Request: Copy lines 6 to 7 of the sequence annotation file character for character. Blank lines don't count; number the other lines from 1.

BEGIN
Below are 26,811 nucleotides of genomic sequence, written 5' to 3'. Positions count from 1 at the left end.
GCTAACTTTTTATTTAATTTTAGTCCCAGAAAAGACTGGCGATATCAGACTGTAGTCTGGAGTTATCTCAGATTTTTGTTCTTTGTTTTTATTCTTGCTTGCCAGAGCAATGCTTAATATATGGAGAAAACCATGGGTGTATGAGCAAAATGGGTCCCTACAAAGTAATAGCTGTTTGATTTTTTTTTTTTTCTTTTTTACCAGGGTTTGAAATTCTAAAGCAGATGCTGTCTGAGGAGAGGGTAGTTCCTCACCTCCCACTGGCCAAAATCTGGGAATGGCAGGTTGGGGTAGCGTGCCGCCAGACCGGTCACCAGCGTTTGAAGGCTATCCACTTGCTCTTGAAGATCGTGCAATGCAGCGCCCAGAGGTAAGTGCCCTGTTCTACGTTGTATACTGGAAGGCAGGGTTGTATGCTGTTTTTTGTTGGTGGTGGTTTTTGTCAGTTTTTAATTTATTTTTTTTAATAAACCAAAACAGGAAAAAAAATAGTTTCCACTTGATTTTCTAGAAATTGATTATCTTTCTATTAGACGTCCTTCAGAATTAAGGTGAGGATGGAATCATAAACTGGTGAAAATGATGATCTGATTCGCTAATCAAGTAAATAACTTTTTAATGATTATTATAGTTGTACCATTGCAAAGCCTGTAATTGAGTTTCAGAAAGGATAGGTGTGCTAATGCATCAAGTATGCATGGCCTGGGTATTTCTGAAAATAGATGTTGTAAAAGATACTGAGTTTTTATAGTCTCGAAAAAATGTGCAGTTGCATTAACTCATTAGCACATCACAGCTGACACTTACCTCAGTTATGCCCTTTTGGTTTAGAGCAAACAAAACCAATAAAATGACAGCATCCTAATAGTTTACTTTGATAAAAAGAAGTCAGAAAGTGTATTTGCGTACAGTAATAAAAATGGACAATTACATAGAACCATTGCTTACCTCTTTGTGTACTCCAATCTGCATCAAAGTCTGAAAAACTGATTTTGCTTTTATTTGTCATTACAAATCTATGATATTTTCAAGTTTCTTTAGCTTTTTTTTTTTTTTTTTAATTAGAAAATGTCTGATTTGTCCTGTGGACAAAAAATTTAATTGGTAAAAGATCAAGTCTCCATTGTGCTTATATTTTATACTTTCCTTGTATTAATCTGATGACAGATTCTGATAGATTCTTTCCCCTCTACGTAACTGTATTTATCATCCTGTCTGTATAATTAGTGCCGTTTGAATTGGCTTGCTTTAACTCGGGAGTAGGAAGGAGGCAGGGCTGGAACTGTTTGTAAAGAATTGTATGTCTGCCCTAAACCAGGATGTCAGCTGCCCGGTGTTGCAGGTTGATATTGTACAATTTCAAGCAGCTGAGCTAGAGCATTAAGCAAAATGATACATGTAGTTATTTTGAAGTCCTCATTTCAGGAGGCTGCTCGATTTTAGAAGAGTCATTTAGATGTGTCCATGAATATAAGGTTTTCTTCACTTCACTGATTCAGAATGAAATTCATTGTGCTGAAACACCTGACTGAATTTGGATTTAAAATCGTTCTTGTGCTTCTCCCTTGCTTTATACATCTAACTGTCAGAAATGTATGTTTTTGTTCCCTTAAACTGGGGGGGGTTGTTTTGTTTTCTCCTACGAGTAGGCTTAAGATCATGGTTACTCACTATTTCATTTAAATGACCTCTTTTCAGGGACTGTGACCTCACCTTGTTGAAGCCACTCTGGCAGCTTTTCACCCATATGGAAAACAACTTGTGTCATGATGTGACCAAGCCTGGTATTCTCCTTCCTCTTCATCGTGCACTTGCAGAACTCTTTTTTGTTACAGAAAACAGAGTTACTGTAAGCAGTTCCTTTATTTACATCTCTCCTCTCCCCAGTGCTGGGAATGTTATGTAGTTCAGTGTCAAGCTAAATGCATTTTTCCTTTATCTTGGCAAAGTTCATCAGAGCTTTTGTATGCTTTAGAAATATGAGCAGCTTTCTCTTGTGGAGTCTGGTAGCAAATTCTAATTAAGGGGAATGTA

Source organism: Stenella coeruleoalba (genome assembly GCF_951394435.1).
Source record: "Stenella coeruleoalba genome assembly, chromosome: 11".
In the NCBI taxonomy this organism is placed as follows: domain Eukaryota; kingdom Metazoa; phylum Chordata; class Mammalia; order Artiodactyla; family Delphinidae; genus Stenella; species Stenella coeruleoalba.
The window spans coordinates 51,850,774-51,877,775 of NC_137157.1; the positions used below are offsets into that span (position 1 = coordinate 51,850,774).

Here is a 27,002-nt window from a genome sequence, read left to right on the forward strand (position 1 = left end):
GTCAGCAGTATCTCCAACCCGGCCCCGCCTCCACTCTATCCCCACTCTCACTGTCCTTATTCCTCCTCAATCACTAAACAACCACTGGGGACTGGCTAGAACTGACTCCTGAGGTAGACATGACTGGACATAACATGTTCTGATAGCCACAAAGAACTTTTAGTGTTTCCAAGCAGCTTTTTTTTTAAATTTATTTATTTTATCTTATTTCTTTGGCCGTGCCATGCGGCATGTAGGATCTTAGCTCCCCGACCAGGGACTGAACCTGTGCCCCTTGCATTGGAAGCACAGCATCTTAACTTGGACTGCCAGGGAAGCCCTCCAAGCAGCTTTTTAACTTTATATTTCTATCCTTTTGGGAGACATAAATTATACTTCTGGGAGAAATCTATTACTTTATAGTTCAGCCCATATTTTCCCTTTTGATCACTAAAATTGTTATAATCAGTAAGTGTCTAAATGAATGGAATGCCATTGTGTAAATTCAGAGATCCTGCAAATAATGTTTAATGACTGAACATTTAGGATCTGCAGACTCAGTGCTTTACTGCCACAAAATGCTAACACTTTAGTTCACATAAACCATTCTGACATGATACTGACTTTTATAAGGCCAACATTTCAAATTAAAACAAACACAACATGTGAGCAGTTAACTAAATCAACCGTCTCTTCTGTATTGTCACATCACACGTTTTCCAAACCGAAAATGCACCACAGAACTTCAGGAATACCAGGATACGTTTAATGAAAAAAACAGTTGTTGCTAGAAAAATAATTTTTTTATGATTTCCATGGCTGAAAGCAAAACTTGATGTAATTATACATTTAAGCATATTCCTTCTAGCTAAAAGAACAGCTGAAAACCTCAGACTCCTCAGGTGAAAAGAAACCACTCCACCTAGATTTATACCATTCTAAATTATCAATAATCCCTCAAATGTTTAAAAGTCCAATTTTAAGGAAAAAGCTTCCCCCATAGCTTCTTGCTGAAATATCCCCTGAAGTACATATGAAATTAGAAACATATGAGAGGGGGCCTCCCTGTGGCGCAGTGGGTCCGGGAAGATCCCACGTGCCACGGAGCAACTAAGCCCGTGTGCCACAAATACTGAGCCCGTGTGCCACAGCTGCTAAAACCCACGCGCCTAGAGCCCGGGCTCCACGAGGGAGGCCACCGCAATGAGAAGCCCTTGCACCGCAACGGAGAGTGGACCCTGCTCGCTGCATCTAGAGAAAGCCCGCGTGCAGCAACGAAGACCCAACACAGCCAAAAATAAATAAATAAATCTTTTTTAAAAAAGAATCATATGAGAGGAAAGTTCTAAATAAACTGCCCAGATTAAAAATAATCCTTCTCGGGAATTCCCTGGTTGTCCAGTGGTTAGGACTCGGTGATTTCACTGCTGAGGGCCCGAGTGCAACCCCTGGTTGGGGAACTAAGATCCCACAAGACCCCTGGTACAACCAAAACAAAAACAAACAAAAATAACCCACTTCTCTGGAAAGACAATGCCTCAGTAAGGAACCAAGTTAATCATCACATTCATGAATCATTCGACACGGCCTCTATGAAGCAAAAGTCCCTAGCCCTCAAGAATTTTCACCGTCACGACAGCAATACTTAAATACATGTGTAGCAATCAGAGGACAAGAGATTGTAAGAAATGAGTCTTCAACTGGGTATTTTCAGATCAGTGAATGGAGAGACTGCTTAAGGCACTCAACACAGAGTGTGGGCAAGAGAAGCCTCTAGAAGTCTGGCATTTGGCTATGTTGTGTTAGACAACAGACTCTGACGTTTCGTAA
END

The window spans coordinates 51,850,774-51,877,775 of NC_137157.1; the positions used below are offsets into that span (position 1 = coordinate 51,850,774).

Here is a 27,002-nt window from a genome sequence, read left to right on the forward strand (position 1 = left end):